Why You don't Speak Flowing English

Why You Don’t Speak Flowing English

One of my students said it all the other day. She said she finally got it. She realised the reason people don’t speak flowing English is they forget to link it up once they learn to how to pronounce English clearly.

She said she was so busy being careful to pronounce every word and sound, that she didn’t realise that to sound more natural in English and speak with flowing English, she had to use  the phrasing and linking that native English speakers use.

Speak Flowing English

When we learn to speak English we are being so careful to pronounce things clearly. But, we don’t get training in the next step which is to then link it up and make it smooth. This is a higher level English pronunciation step made of several elements.

Element 1 to Speak Flowing English

To link it up you need to use linking and elision properly.  When you do this it’s  like the single words being linked, are said as if they are just one big multisyllabic word.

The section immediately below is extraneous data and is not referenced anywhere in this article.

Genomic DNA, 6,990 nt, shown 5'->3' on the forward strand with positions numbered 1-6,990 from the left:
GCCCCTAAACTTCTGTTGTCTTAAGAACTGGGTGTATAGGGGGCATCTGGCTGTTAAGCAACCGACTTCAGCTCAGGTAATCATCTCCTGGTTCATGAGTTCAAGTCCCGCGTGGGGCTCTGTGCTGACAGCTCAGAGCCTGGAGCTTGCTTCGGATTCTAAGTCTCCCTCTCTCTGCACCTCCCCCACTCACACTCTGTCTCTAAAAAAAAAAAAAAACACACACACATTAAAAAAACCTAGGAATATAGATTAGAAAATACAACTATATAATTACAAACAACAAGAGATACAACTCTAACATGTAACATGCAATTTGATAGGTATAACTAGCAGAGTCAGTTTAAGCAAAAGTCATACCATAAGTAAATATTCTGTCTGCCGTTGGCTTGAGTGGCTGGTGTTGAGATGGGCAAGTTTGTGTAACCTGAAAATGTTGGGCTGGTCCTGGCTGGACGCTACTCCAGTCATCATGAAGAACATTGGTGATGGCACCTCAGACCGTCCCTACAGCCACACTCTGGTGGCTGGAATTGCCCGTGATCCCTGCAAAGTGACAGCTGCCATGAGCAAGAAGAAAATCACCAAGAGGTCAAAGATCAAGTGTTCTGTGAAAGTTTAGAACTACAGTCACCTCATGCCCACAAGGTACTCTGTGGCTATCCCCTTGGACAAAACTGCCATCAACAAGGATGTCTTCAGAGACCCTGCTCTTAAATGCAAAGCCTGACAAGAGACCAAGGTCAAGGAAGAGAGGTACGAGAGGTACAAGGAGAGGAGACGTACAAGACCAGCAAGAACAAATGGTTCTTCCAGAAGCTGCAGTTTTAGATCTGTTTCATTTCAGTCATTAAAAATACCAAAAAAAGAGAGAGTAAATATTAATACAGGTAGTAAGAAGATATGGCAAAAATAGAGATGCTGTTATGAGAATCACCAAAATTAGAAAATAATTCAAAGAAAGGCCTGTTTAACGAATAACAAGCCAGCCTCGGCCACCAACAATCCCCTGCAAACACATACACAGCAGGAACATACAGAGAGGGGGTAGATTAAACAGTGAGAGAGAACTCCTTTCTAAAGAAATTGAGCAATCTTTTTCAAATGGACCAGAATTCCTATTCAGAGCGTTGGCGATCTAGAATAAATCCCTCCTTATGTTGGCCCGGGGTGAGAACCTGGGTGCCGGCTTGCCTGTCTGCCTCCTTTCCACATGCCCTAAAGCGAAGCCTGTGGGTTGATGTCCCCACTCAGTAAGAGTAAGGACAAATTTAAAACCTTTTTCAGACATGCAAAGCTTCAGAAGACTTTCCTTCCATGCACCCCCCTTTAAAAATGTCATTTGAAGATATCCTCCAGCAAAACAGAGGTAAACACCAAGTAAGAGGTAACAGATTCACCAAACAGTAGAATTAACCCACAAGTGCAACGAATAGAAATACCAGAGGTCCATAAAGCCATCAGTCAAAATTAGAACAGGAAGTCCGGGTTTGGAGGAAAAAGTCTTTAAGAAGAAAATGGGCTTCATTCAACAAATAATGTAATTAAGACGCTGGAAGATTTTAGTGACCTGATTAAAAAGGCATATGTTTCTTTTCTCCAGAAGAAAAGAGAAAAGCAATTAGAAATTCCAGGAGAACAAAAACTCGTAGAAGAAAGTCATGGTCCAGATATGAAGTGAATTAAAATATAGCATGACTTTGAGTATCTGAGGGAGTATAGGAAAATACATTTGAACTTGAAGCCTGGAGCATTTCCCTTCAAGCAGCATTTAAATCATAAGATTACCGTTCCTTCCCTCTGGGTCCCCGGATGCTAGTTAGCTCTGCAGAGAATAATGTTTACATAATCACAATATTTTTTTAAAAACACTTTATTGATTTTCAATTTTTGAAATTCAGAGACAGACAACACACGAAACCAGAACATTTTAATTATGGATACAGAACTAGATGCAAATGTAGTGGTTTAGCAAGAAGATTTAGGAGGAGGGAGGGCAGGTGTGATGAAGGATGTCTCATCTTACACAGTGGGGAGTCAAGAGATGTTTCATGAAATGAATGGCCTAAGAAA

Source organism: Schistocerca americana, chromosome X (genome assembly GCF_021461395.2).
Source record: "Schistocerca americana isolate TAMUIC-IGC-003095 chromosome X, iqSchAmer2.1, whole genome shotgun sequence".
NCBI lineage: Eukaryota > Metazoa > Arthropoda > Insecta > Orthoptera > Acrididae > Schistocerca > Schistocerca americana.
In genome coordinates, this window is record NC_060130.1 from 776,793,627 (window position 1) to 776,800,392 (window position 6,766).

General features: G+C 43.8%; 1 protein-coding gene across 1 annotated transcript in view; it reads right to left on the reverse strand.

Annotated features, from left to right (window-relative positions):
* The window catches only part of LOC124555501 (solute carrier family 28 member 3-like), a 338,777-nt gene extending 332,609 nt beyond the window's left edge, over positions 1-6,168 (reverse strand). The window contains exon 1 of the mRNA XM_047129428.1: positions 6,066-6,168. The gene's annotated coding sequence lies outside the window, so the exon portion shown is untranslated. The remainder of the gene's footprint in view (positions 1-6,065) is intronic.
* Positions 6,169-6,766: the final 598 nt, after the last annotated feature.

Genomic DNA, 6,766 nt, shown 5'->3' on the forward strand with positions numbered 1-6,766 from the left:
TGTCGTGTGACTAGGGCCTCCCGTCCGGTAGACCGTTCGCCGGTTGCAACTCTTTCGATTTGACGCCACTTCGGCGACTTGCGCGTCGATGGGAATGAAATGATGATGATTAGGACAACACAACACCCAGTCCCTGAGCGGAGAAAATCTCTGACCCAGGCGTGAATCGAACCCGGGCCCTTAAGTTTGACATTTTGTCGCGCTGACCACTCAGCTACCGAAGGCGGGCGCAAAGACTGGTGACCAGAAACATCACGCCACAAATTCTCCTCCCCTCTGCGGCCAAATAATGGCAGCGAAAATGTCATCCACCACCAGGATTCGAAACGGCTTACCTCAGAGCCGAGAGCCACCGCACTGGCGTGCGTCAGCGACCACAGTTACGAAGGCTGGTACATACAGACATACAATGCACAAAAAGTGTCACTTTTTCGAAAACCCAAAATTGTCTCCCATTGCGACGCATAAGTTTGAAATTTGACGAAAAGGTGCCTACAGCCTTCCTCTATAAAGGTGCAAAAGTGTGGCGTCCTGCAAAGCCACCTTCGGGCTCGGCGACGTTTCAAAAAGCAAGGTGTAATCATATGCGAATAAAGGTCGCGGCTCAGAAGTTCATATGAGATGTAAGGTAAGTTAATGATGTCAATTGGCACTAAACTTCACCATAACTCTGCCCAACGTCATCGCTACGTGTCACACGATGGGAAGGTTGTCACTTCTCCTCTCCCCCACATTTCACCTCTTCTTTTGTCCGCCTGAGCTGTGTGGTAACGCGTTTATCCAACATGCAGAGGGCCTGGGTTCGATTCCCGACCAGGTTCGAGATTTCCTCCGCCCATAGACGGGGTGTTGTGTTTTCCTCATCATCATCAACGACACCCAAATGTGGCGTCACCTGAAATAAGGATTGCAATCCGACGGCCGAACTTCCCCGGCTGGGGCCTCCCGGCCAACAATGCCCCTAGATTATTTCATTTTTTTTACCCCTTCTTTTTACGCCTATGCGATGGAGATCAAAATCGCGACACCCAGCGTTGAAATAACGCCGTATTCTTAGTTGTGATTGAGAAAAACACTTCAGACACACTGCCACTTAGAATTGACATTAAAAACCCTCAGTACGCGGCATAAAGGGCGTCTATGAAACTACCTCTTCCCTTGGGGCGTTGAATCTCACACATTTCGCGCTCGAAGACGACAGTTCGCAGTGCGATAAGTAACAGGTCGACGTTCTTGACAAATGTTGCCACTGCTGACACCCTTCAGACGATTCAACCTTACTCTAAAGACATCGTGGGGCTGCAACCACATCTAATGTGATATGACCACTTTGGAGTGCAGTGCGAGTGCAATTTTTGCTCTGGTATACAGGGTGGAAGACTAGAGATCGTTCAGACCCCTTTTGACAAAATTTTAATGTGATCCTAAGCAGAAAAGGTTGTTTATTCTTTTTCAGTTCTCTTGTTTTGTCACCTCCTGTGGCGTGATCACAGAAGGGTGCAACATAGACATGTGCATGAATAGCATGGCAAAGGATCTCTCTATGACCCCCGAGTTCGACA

For example take the phrase ‘and almost took’ .  We link the /d/ to the ‘a’ in almost, and we elide ( ‘elision’ -leave out) the /t/ at the end of almost because ‘took’ begins with a /t/ anyway.  So when we speak flowing English we say ‘italmostook’ as if it was one long, multisyllabic word.

Another example is : ‘ I have a book on the table’  In this one we link the /v/ at the end of have to the ‘a’, and the /k/ at the end of ‘book’ to the ‘o’ in ‘on’. So we say “I hava bookon the table.”

Element 2 to Speak Flowing English

Use contractions.   Use the contracted form. So use ‘I’m’ instead of I am; ‘we’re’ instead of we are; ‘she’ll ‘ instead of she will; ‘it’s’ instead of it is etc

Element 3 to Speak Flowing English

Listen to other English speakers and hear how they chunk words together or phrase words together in a sentence – especially the longer ones, rather than just saying each word separately.

For example in the sentence, “Please get the two tickets and meet me at the last gate.”  You say  ‘please get the two tickets” as one smooth phrase, and then say ‘and meet me at the last gate’ as the other phrase or grouped together words.

You make your  voice pitch go up slightly for the last vowel in the last word in the phrase (the ‘e’ in ticket) , and you make the vowel slightly longer, and then say the next phrase.

So after you have learned to say each word and sound clearly in English, don’t forget to link it all up together again to speak flowing English and to sound more natural.

Feel free to comment or ask questions below.

Best wishes,

Esther

 

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